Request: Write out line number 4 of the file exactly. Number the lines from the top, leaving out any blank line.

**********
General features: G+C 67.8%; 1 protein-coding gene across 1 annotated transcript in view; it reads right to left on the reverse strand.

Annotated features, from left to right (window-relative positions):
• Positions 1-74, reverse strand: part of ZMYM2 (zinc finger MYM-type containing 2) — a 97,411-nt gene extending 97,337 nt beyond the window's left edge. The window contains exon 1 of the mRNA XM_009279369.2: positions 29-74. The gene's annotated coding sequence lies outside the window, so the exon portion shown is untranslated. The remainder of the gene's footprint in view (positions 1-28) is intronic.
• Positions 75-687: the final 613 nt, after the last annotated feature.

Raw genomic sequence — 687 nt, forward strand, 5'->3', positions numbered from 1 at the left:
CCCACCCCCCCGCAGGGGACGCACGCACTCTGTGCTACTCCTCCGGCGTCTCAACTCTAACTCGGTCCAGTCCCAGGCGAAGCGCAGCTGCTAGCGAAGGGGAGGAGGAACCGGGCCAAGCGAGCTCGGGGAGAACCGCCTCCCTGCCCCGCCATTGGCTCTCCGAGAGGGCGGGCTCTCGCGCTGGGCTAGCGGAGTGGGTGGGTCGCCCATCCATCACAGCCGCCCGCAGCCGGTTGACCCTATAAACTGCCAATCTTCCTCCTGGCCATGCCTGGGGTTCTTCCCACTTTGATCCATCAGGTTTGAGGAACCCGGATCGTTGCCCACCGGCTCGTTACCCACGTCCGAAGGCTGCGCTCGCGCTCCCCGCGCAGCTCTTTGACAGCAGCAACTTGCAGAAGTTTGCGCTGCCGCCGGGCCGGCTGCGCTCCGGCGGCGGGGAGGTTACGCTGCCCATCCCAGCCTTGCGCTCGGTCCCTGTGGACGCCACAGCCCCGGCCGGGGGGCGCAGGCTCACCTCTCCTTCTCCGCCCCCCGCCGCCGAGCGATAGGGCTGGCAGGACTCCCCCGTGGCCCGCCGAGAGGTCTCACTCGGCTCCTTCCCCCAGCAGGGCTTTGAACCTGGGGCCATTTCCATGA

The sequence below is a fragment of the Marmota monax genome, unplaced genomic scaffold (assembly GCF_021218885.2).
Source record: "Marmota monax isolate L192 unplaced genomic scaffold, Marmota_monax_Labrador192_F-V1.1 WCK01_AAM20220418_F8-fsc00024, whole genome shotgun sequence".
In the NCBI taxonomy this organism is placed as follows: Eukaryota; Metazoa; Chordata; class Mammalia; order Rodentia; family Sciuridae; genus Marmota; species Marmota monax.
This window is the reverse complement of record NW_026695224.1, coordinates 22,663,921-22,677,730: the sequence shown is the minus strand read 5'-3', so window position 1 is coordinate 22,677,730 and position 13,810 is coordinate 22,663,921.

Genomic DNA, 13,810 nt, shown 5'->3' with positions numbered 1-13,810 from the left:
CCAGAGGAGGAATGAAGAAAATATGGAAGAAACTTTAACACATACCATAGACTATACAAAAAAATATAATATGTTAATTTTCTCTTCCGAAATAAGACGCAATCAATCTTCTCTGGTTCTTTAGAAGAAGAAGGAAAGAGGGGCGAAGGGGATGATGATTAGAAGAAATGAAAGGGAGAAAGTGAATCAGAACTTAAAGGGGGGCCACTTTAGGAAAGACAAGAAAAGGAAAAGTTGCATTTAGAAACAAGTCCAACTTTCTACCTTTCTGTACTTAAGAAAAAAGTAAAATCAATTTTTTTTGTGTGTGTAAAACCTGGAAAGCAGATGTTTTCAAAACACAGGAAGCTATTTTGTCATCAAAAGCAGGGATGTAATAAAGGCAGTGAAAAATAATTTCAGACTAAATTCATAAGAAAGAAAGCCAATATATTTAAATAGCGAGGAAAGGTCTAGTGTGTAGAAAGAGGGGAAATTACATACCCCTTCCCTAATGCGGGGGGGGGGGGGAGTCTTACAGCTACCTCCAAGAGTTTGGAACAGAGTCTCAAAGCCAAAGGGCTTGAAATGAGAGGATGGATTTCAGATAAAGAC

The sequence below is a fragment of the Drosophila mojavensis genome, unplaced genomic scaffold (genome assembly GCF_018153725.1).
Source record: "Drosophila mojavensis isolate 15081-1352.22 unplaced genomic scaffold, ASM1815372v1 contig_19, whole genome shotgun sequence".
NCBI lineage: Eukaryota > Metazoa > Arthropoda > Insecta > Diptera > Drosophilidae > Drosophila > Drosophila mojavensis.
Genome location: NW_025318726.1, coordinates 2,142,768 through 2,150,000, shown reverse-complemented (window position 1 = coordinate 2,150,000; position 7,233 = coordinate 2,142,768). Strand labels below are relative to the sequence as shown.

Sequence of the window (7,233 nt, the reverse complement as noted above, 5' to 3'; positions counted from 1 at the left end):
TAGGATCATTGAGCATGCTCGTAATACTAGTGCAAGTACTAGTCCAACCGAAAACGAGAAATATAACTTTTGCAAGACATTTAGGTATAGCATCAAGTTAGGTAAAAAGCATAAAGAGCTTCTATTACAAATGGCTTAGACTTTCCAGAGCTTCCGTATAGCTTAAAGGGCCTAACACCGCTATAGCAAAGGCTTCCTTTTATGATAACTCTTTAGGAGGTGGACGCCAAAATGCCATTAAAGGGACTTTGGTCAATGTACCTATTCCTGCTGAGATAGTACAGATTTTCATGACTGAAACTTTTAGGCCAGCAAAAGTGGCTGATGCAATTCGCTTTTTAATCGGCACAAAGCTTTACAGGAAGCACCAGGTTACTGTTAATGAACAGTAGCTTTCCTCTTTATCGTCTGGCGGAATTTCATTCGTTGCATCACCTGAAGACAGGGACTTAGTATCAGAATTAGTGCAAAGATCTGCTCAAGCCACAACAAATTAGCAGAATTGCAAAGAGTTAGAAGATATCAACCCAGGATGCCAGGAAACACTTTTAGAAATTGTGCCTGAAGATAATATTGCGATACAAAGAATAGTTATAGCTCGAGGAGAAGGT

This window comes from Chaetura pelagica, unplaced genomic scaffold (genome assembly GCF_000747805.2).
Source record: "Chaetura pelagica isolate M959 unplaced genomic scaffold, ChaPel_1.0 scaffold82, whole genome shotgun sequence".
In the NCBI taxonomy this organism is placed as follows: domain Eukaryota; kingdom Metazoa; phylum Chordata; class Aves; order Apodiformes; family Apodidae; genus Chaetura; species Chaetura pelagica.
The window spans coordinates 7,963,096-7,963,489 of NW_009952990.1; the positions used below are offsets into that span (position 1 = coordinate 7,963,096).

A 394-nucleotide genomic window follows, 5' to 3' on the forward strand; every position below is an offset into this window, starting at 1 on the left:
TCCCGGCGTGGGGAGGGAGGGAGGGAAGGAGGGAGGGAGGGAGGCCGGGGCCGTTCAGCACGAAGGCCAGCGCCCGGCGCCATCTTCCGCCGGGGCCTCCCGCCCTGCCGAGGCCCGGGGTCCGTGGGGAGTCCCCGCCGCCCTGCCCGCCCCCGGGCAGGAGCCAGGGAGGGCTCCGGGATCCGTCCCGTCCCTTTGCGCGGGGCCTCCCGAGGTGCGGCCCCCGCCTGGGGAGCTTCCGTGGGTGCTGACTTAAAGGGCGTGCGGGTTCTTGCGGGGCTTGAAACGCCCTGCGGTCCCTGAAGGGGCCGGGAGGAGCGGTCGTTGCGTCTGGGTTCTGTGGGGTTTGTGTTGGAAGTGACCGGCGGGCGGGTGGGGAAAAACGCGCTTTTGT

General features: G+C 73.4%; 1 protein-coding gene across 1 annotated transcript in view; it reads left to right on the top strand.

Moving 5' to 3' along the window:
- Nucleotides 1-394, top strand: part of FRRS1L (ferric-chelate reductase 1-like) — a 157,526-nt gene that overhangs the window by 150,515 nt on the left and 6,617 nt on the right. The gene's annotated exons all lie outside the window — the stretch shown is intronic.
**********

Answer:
• Positions 75-687: the final 613 nt, after the last annotated feature.